Yes the godwinning of methamphetamine does need to be taken with a pinch of something, especially when the author contextualises his thesis with his own use of ecstasy and LSD.
This brings to mind the infamous 2002 study that claimed even controlled doses of MDMA were so neurotoxic that casual users were at risk of Parkinson's disease and other conditions.
The paper was kinda bullshitty in other ways too though.
And it was around long enough to assist the passage of America's execrable RAVE Act.
I was jesting – having an open source software bike would let you change MAX_SPEED=20 to something more exciting…
At present, there's no limit on speed like there is in Europe. Thus, imported European e-bikes are all limited to 25km/h (at which point the assist drops out), but not local models.
But there is an official limit of 300W of power output.
I’m curious as to why an e-bike changes your behaviour – is that because the bike is heavier than a non-ebike, or something inherent in the fact that you have power, so don’t feel the need to duck and dive?
It's way heavier than my nippy little standard bike. And feels more like a vehicle that warrants its own lane. I'm less inclined to nip through gaps etc.
Like alcohol then …
More addictive, more severe effects on both physical and mental health from sustained use. You can drink every day for decades. You can’t smoke meth every day for decades without serious consequences.
This is not to dismiss the huge social harms of alcohol abuse, of course.
urther, the main pharmacological problem with methamphetamine is that, unlike most drugs (which burn when heated) it’s smokable. Which gives a faster rush and more of a psychological problem. People (Hitler, pilots, schoolkids with ADHD) who confine themselves to ingestion or snorting have fewer problems witb it.
Yes, I cover that in the episode. I'm surprised more isn't made of it in drug treatment circles. The step-change when it became a glass pipe drug was the start of the real problems.
The real problem, however, is that there are a lot of desperate, screwed up people around, who’ve often been socialised into violence.
I had a couple of friends lose the plot with meth, neither of them were violent. But they definitely had a problem, to the extent that I actually had to ask them not to come around any more.
Could stay up all night drinking and never feel drunk, never felt violent tho and never wanted to go out, was quite happy where I was especially if at home. And that was my experience with it, which is in the past now.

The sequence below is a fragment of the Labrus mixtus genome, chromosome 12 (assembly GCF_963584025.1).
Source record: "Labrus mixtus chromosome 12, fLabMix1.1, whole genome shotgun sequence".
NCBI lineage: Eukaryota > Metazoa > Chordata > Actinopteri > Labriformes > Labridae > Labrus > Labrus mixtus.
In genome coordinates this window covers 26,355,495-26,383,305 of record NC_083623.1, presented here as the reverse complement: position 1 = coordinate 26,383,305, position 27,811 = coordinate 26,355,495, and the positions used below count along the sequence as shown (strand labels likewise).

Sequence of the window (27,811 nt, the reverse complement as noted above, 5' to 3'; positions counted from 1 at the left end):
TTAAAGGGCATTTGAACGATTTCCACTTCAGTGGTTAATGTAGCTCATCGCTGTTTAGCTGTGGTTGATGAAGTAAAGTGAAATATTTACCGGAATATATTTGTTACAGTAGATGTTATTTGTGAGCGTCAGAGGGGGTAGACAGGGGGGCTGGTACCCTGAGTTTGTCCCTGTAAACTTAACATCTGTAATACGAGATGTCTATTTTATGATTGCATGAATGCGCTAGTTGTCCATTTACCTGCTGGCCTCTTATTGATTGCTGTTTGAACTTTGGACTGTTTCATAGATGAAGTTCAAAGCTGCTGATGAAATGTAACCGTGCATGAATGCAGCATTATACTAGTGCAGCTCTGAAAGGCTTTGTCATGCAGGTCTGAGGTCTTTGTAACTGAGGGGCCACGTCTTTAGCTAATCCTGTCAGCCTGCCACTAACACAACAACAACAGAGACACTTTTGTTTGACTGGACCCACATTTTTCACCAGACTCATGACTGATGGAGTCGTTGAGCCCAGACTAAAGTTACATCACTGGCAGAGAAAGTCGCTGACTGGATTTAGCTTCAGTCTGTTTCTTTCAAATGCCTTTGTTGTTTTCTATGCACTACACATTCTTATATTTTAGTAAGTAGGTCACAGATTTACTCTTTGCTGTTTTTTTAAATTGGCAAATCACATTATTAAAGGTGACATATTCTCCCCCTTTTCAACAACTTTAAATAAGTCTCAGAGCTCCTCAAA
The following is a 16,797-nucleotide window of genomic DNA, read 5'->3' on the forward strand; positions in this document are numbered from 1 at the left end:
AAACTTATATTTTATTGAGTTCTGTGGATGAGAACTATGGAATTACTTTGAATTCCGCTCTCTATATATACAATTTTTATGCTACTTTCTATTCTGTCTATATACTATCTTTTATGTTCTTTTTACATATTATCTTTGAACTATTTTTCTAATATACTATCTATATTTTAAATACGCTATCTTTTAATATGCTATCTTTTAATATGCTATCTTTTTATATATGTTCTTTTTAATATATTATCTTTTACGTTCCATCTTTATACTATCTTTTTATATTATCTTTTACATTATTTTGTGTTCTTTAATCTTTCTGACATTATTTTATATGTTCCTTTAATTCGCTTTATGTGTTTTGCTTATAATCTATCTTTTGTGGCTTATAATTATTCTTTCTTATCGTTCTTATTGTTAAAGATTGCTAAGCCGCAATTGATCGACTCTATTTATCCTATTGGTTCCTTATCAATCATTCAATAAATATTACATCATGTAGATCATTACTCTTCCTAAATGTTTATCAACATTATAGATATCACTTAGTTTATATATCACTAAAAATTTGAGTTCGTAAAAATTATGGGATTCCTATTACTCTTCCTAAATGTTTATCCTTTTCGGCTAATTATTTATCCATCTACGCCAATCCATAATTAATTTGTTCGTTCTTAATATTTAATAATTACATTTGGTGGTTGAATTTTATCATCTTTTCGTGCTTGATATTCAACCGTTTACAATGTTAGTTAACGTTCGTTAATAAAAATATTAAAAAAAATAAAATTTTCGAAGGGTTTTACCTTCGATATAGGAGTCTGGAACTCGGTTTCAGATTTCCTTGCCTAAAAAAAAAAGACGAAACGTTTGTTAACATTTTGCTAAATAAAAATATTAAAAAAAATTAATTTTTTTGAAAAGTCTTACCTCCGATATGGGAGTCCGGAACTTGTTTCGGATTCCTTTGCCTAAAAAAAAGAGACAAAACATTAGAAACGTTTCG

Yeah, and there are plenty of people like you. But the overall rate and nature of problematic use is a real showstopper.
A drug is not evil: even methamphetamine has a very limited useful role in medicine.
Yes, I make that point in the episode: it's a chemical, no more innately evil than salt or water.
Its medical use is, as you say, very limited now, largely because it's more neurotoxic than comparable amphetamines.
One things that helps a lot in Sydney is lifts at railway stations. They put them in officially for wheelchair accessibility, but they work well for bikes that are too heavy to carry up stairs. It makes mixed-mode travel much more practical, if it’s raining, or late at night, you just jump on the train.
Ah, that does sound handy.
The way it was reported on RNZ this morning made me think West Akl police are not going to prosecute low level dealing and use but I missed the offer of treatment.
I think they overcooked the angle a little – what Stan Brown said was that they don’t necessarily prosecute small-time supply. I’m impressed by their willingness to have a relationship with these people, rather than just throwing them to the courts. There’s also the very practical dimension of the time and resources such prosecutions use up.
I note in the episode that what this all leans toward is the decriminalisation through which Portugal turned around its terrible heroin problem. But you’re not going to get that at a legislative level – because politicians have to say that drugs are bad and the law will never change – so you’ll left with other parts of the system doing their best.
Russ – how do you think this changes the perception of meth? I always saw it as one of the truly evil drugs (never used, never exposed to it) with a genuine probability of addiction.
Doesn’t a softening of approach demonstrate yet again the folly of a ‘Reefer Madness’-type demonisation of a recreational drug and therefore undermine any attempt at control as people realise they’re being lied to again?
I don’t think so. It’s a matter of doing what makes sense. Even describing it as “softening” frames it in an unhelpful way. It’s not about being hard or soft, but about doing the right thing.